“I want to congratulate the John Cook family,” Garland said. “John is well-deserving. He taught me the ropes when he was the secretary of the township association. He got me going on the township and I have only been doing it for 28 years. Bart Montgomery, it is his fault I am up here, and I thank him for voting me in. Of course I have to thank my mom and dad, because without them I wouldn’t be here. I want to thank my wife for keeping me in line, she has been my backbone. We have been married for 42 years, and she has been a teacher, a nurse and all of the things that keep us going. I want to thank my brothers, they have been very instrumental and have been with me all along. I have to also thank Vince (Chrisman) who helped me get going and was my teacher.”

Garland was born in Clinton County on March 11, 1952 to Robert and Martha Garland. The family moved to Fayette County when Jim was 10-years-old to take over the Ralph Nisley family farm.

Jim is a graduate of Miami Trace High School where he earned his State and American Farmer Degrees in FFA. He currently farms 2,800 acres in partnership with his brothers, Chris and Joe Garland. Jim also owns a drainage tile installation business.

Throughout his lifetime, Jim has been very active in agricultural and community organizations. He is currently a member of or has been a member of The Fayette County Farm Bureau and the Fayette County Agronomy Club; the Ohio Corn and Wheat Growers Associations and the Ohio Soybean Association. Jim is also a current member of and a past chairman for the Fayette Soil and Water Conservation Board of Supervisors and is a member of, and is currently chair for the Fayette County Agricultural Hall of Fame committee.

Jim is a very active member of St. Colman Catholic Church and has achieved the title of Grand Knight with the Knights of Columbus. In 2013, Jim was honored as a Hometown Hero by the Fayette County American Red Cross.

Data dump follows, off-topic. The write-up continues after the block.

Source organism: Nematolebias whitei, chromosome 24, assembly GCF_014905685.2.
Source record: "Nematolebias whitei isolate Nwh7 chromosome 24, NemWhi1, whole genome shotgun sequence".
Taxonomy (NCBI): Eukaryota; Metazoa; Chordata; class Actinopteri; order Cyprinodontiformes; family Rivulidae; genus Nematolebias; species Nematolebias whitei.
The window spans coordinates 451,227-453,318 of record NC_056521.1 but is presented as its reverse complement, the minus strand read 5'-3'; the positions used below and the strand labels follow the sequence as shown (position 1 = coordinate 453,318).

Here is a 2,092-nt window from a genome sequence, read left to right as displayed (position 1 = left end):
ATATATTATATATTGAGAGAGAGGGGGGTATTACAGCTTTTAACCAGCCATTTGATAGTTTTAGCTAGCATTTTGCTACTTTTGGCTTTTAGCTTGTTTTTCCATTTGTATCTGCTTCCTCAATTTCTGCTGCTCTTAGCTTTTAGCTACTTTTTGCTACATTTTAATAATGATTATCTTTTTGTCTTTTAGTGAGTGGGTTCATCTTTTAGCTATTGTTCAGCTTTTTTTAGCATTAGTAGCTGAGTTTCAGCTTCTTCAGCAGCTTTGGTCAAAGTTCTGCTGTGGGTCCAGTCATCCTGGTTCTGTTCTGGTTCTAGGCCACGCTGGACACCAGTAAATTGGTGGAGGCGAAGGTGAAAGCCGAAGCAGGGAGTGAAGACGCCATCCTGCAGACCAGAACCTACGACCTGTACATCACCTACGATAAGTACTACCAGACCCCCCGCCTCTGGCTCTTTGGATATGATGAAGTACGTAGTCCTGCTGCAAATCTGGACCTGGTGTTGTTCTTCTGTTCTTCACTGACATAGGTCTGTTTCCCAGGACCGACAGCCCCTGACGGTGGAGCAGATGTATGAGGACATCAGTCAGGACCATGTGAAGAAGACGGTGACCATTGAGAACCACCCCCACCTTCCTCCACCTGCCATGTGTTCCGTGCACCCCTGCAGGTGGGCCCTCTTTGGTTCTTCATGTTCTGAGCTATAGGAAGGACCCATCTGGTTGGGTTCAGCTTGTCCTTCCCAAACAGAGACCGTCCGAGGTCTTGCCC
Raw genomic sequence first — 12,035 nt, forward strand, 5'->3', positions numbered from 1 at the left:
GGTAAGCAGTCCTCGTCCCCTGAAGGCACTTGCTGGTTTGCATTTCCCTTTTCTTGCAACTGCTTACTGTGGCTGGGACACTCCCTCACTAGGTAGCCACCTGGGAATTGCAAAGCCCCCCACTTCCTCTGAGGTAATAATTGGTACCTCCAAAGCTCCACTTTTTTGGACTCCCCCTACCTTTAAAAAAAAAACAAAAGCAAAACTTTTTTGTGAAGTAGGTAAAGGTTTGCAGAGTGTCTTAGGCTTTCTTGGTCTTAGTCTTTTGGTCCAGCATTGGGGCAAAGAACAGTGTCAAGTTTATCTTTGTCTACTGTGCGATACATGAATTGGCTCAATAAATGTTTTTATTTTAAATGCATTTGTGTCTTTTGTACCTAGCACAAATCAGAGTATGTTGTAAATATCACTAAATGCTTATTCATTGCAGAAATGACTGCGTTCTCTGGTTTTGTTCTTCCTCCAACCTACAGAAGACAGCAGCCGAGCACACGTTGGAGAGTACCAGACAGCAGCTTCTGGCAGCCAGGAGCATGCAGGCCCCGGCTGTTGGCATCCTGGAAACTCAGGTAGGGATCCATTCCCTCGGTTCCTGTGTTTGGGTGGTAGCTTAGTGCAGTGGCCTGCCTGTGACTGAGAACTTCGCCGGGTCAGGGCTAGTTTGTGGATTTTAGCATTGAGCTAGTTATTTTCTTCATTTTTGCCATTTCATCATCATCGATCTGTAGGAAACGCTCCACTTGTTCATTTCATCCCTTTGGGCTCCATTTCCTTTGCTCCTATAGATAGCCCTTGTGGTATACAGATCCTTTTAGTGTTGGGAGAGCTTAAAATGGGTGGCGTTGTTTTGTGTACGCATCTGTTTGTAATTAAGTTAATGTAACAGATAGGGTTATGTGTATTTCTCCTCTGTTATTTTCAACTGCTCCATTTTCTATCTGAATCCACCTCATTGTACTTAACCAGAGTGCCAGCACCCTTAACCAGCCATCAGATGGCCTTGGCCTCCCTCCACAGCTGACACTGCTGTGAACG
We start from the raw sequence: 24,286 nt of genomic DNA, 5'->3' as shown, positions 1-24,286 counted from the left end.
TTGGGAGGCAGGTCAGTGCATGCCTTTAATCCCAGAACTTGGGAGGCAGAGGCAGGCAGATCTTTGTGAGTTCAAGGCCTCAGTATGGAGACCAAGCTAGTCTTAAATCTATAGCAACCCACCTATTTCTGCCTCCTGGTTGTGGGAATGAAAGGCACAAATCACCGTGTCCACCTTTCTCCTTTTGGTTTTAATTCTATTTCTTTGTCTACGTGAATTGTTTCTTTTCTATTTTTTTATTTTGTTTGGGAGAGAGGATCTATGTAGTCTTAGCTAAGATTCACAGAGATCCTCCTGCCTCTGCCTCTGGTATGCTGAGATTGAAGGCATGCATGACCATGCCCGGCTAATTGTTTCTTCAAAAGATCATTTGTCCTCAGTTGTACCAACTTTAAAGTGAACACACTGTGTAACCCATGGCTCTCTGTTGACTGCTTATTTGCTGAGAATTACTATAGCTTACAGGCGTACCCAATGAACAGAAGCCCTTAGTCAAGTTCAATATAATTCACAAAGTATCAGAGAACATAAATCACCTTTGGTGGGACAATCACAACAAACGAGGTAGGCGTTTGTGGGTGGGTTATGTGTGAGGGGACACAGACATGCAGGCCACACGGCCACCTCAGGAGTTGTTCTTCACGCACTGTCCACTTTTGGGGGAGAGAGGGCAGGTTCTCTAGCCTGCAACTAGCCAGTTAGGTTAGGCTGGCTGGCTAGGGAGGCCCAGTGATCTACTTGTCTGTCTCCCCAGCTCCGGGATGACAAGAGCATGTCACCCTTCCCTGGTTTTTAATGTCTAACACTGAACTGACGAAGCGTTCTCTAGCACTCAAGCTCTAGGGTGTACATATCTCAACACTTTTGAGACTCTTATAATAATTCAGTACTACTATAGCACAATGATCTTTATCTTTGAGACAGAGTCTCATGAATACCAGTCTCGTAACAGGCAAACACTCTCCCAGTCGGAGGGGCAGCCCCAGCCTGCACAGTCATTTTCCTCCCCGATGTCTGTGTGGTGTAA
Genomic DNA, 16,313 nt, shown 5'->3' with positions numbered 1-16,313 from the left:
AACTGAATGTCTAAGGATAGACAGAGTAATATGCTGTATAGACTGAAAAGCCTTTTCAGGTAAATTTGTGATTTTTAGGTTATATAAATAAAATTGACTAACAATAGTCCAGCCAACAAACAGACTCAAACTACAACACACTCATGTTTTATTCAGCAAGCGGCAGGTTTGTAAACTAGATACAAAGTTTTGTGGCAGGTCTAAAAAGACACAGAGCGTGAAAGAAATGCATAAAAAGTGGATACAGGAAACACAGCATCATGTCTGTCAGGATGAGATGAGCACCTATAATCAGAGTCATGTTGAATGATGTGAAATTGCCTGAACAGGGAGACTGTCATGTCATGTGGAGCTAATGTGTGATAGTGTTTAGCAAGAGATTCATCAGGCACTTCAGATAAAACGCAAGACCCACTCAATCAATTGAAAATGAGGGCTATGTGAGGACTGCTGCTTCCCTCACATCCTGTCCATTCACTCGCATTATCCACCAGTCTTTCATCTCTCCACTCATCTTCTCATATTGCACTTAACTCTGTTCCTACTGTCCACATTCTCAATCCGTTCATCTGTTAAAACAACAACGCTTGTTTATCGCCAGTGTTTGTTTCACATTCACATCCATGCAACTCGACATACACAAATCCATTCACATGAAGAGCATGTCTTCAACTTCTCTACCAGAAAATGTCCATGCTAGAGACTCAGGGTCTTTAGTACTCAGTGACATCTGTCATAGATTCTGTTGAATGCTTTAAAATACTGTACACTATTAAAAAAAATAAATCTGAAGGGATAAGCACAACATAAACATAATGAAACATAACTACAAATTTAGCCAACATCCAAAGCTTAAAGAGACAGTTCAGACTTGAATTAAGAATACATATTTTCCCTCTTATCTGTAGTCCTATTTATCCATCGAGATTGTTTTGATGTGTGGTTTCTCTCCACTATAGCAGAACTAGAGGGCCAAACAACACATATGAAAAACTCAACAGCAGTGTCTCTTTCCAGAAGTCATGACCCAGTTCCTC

Ron Weade, with the hall of fame board, thanked the various sponsors and those who attended. The Fayette County Agricultural Hall of Fame board also announced that they are beginning to look for 2018 inductees and asked the community to stop by the Fayette County Extension Office or speak to a board member for a nomination form. They hope the community will continue to help them honor Fayette County’s finest farmers and others who have impacted agriculture.

The annual Fayette County Agricultural Hall of Fame dinner honored two more deserving individuals Tuesday evening. On behalf of the Cook family, J.R. Cook, John Cook’s son, spoke of what he thought his dad would say to the people there about receiving the award. He knew John could tell them all how farming changed over the years, and that John had much wisdom to share.
http://recordherald.com/wp-content/uploads/2017/03/web1_20170307_195405.jpgThe annual Fayette County Agricultural Hall of Fame dinner honored two more deserving individuals Tuesday evening. On behalf of the Cook family, J.R. Cook, John Cook’s son, spoke of what he thought his dad would say to the people there about receiving the award. He knew John could tell them all how farming changed over the years, and that John had much wisdom to share.

The second inductee, Jim Garland, took time to discuss his life in Fayette County and thanked those who supported his family.
http://recordherald.com/wp-content/uploads/2017/03/web1_20170307_200247.jpgThe second inductee, Jim Garland, took time to discuss his life in Fayette County and thanked those who supported his family.

The family of John R. Cook I, who attended the dinner Tuesday evening.
http://recordherald.com/wp-content/uploads/2017/03/web1_20170307_201701_010.jpgThe family of John R. Cook I, who attended the dinner Tuesday evening.

The family of Jim Garland, who attended the dinner on Tuesday evening.
http://recordherald.com/wp-content/uploads/2017/03/web1_20170307_202507_010.jpgThe family of Jim Garland, who attended the dinner on Tuesday evening.

By Martin Graham

[email protected]

Reach Martin Graham at (740) 3130351 or on Twitter @MartiTheNewsGuy

Reach Martin Graham at (740) 3130351 or on Twitter @MartiTheNewsGuy